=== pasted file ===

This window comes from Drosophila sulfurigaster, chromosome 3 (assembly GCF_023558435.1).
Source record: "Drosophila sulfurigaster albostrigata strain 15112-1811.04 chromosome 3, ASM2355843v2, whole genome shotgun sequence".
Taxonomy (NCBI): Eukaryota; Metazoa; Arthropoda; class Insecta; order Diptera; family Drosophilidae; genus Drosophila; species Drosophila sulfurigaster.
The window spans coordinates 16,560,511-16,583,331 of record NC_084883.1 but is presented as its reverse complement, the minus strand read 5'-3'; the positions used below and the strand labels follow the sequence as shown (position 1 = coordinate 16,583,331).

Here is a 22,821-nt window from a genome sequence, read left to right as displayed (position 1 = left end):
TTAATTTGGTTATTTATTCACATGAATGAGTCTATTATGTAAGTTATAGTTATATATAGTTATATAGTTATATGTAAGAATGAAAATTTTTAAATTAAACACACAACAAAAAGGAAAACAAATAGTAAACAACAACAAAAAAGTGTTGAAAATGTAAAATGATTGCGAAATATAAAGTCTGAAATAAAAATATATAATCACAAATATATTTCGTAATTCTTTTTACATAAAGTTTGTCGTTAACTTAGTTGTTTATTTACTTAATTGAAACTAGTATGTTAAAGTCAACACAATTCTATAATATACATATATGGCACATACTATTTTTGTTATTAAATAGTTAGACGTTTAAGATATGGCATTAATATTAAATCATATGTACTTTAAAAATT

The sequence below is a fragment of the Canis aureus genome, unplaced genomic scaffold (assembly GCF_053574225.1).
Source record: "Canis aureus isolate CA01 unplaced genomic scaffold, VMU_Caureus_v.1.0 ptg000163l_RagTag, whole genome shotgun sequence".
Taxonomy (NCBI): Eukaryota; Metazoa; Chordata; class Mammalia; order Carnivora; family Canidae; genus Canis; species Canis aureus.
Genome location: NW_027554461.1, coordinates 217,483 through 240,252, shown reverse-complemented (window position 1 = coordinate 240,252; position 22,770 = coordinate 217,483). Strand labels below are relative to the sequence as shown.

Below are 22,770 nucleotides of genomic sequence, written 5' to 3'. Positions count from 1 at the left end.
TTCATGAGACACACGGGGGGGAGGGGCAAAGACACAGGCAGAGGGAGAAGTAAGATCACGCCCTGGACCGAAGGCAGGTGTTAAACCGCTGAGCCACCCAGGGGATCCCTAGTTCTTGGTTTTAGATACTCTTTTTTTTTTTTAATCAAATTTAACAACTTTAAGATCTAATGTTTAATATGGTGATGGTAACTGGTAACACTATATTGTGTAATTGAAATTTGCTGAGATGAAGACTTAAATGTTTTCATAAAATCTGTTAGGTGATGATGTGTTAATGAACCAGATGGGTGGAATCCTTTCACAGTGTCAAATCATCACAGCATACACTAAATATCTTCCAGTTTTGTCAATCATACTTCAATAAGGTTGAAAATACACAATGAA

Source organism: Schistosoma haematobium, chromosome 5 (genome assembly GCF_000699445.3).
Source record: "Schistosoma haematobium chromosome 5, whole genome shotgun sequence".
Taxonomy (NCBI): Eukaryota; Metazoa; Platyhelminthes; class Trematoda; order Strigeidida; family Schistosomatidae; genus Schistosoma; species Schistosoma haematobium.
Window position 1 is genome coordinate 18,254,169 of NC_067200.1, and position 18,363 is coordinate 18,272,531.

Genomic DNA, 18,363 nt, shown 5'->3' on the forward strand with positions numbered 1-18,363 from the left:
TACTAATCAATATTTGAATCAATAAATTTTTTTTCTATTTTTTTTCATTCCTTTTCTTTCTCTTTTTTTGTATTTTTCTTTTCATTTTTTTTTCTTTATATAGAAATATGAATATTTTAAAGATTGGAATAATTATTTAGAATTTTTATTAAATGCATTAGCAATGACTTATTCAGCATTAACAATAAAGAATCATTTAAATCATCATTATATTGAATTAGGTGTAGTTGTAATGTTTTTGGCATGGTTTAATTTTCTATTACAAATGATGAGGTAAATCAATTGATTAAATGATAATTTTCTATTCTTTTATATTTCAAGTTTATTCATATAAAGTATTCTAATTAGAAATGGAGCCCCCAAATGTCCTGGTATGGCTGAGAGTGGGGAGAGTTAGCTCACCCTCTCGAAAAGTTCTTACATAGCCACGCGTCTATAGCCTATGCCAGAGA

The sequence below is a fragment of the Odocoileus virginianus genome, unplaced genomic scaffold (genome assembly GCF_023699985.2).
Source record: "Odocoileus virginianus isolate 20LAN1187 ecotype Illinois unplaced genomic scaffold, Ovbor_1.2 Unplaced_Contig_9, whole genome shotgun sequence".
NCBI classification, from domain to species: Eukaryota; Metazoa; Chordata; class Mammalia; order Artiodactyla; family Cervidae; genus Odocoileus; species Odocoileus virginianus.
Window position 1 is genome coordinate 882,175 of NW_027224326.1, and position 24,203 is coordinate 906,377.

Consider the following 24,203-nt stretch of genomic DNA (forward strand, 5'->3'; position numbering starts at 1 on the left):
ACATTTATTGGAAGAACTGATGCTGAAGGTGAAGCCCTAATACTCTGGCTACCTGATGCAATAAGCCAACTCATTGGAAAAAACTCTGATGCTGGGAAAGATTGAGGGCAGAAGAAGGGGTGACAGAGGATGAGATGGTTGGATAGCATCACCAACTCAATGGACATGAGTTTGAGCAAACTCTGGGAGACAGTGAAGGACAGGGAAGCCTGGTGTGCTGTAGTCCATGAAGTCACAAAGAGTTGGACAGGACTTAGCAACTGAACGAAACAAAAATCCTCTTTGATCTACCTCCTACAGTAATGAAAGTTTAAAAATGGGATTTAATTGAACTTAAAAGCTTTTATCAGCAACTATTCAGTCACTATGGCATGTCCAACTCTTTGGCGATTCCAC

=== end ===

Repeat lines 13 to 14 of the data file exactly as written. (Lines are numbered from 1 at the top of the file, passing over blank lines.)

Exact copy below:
Source organism: Schistosoma haematobium, chromosome 5 (genome assembly GCF_000699445.3).
Source record: "Schistosoma haematobium chromosome 5, whole genome shotgun sequence".